Background Neuropsychiatric symptoms are a common feature of Huntington’s disease (HD). Despite are identifiable years before motor-based disease onset, little is known about the prevalence and significance of neuropsychiatric symptoms in pre-manifested (preHD) individuals.
Objectives To determine the prevalence and significance of a wide range of neuropsychiatric features in positive gene carriers far and near disease onset and how they compare to early symptomatic and healthy controls.
Methods Neurological, medication, cognitive and behavioural data were obtained from n = 129 gene positive and n = 101 healthy controls from the Spanish cohort of the Registry study. Participants were classified as preHD far (preHD-A; n = 34) and near (PreHD-B; n = 24) to disease onset, early-HD (n = 70) and healthy controls (n = 101). Frequency and severity of neuropsychiatric symptoms were addressed through the Problems Behaviour Assessment Scale in its short form (PBA-s).
Results Clinically meaningful depressive symptoms are present in in all the groups showing no significance differences. Apathy appeared in up to 32% of preHD-A linearly increasing in frequency and severity up to 62% in Early-HD. Meaningful symptoms of irritability and executive dysfunction appeared in both preHD-B and Early-HD groups. The probability for presenting clinically meaningful apathetic symptoms appeared 15 to 88 times higher in preHD-A and preHD-B respectively compared to healthy controls. More than half of the preHD-B also presented significant symptoms of irritability and executive dysfunction.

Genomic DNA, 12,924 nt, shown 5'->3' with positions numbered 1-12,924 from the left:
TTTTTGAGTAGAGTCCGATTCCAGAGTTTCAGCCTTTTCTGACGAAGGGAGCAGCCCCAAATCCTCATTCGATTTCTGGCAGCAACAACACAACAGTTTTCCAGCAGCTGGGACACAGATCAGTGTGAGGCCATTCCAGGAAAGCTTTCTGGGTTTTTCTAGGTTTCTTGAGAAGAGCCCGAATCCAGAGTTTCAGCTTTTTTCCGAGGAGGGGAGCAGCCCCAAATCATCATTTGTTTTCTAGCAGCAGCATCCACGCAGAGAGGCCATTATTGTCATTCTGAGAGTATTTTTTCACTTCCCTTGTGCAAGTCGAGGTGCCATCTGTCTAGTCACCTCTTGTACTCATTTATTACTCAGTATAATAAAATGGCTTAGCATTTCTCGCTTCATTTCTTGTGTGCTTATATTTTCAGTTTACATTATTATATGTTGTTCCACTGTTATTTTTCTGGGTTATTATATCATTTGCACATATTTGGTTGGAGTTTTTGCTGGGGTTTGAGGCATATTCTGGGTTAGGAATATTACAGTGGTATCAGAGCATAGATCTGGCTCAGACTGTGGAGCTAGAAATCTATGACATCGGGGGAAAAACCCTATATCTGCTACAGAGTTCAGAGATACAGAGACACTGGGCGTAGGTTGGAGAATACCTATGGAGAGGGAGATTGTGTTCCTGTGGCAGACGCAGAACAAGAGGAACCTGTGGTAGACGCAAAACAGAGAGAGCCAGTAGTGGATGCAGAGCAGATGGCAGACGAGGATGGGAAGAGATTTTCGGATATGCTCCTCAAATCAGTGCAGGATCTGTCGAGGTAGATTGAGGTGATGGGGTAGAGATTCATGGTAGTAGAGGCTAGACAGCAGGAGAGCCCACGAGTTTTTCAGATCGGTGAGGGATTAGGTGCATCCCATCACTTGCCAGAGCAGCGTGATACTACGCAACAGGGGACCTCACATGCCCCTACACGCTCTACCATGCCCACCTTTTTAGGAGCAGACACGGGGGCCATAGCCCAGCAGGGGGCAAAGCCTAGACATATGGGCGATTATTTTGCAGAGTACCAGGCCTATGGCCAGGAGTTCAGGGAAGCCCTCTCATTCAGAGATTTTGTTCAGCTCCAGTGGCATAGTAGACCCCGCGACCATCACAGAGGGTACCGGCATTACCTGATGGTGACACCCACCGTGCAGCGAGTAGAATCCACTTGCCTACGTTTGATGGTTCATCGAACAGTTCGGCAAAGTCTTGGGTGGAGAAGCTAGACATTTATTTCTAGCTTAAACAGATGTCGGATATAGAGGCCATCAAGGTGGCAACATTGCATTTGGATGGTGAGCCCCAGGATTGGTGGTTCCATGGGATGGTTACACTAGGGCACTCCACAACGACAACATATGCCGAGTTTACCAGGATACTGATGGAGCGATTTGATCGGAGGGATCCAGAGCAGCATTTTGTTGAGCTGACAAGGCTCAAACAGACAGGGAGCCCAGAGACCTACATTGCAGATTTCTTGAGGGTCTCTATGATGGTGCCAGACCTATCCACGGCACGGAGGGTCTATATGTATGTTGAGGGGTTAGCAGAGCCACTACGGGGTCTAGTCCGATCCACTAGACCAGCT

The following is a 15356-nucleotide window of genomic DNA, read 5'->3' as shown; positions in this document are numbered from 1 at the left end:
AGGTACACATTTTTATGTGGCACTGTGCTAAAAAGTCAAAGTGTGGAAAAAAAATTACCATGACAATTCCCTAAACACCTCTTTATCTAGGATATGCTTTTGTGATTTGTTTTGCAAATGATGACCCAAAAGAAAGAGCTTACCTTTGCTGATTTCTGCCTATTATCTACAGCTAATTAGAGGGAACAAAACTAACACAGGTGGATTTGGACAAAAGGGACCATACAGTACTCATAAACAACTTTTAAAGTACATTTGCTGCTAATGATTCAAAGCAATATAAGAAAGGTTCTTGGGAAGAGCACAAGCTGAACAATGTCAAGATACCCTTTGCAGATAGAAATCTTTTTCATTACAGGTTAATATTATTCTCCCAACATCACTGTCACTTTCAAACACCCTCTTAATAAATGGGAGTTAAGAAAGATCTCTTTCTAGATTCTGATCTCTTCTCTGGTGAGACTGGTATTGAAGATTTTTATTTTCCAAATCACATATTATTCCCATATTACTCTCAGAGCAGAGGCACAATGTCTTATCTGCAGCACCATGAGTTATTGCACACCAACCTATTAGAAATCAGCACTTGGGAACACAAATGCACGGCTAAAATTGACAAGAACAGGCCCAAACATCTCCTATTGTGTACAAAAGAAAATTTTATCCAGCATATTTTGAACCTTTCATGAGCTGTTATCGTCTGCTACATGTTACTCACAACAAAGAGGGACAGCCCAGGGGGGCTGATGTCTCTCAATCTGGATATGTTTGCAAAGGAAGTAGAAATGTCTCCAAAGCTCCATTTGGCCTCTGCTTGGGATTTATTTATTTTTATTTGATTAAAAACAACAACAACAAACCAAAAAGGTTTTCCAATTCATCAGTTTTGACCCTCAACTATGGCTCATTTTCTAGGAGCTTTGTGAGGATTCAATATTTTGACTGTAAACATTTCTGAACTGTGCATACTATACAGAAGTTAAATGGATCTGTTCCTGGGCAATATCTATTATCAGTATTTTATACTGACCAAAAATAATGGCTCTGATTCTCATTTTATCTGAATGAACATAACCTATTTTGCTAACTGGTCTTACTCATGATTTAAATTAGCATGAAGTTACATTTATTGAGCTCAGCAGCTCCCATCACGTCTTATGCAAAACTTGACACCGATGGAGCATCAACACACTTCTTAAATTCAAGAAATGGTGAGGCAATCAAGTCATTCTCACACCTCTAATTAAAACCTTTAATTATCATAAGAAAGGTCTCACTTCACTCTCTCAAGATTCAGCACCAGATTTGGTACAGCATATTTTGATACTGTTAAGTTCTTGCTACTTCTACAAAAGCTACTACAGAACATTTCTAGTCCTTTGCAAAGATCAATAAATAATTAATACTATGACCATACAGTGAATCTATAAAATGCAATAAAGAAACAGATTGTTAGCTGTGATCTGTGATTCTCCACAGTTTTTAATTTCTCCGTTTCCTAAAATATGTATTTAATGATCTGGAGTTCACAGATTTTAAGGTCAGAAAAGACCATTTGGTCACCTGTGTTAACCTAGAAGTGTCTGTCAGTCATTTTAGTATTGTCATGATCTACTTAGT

Discussion A wide range of neuropsychiatric symptoms are observable along the pre-manifested and early stage of HD. The frequency, severity and probability to develop meaningful apathetic symptoms linearly increases along disease stages. High prevalence of depressive symptoms in healthy controls should respond to the influence HD as a misrecognized environmental stressor. Longitudinal studies are needed to clarify the meaning of neuropsychiatric features in the earliest disease stages and the potential usefulness of apathy scores as early markers of disease progression.
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